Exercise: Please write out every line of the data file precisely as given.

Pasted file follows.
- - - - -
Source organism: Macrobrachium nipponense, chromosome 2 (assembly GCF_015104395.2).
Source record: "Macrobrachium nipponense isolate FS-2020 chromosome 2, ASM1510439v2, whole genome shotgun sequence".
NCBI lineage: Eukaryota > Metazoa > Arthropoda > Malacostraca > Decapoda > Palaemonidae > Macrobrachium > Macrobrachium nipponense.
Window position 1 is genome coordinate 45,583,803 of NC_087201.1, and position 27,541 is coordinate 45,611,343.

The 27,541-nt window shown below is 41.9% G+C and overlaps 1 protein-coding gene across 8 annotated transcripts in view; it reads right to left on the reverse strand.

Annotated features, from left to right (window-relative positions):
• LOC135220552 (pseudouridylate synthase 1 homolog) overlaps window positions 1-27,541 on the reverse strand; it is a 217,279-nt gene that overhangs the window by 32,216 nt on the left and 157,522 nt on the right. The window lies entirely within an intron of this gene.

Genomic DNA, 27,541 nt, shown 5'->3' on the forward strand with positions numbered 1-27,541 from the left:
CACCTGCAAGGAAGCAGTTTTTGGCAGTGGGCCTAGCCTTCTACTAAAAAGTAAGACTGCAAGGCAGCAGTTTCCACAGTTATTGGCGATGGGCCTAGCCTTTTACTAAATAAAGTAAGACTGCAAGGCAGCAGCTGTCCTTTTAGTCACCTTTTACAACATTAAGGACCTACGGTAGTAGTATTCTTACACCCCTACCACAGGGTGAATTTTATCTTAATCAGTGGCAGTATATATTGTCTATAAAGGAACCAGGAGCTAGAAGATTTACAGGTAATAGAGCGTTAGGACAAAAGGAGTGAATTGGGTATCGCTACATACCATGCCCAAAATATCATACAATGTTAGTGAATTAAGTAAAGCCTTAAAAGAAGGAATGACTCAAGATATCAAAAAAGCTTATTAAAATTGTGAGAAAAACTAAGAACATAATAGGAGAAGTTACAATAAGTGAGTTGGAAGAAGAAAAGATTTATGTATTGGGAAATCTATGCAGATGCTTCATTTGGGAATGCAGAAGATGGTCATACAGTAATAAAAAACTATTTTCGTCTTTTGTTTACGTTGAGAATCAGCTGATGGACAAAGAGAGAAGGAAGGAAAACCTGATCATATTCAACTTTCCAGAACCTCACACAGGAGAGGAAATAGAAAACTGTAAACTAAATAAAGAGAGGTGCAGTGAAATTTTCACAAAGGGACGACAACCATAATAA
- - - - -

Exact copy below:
Source organism: Macrobrachium nipponense, chromosome 2 (assembly GCF_015104395.2).
Source record: "Macrobrachium nipponense isolate FS-2020 chromosome 2, ASM1510439v2, whole genome shotgun sequence".
NCBI lineage: Eukaryota > Metazoa > Arthropoda > Malacostraca > Decapoda > Palaemonidae > Macrobrachium > Macrobrachium nipponense.
Window position 1 is genome coordinate 45,583,803 of NC_087201.1, and position 27,541 is coordinate 45,611,343.

The 27,541-nt window shown below is 41.9% G+C and overlaps 1 protein-coding gene across 8 annotated transcripts in view; it reads right to left on the reverse strand.

Annotated features, from left to right (window-relative positions):
• LOC135220552 (pseudouridylate synthase 1 homolog) overlaps window positions 1-27,541 on the reverse strand; it is a 217,279-nt gene that overhangs the window by 32,216 nt on the left and 157,522 nt on the right. The window lies entirely within an intron of this gene.

Genomic DNA, 27,541 nt, shown 5'->3' on the forward strand with positions numbered 1-27,541 from the left:
CACCTGCAAGGAAGCAGTTTTTGGCAGTGGGCCTAGCCTTCTACTAAAAAGTAAGACTGCAAGGCAGCAGTTTCCACAGTTATTGGCGATGGGCCTAGCCTTTTACTAAATAAAGTAAGACTGCAAGGCAGCAGCTGTCCTTTTAGTCACCTTTTACAACATTAAGGACCTACGGTAGTAGTATTCTTACACCCCTACCACAGGGTGAATTTTATCTTAATCAGTGGCAGTATATATTGTCTATAAAGGAACCAGGAGCTAGAAGATTTACAGGTAATAGAGCGTTAGGACAAAAGGAGTGAATTGGGTATCGCTACATACCATGCCCAAAATATCATACAATGTTAGTGAATTAAGTAAAGCCTTAAAAGAAGGAATGACTCAAGATATCAAAAAAGCTTATTAAAATTGTGAGAAAAACTAAGAACATAATAGGAGAAGTTACAATAAGTGAGTTGGAAGAAGAAAAGATTTATGTATTGGGAAATCTATGCAGATGCTTCATTTGGGAATGCAGAAGATGGTCATACAGTAATAAAAAACTATTTTCGTCTTTTGTTTACGTTGAGAATCAGCTGATGGACAAAGAGAGAAGGAAGGAAAACCTGATCATATTCAACTTTCCAGAACCTCACACAGGAGAGGAAATAGAAAACTGTAAACTAAATAAAGAGAGGTGCAGTGAAATTTTCACAAAGGGACGACAACCATAATAA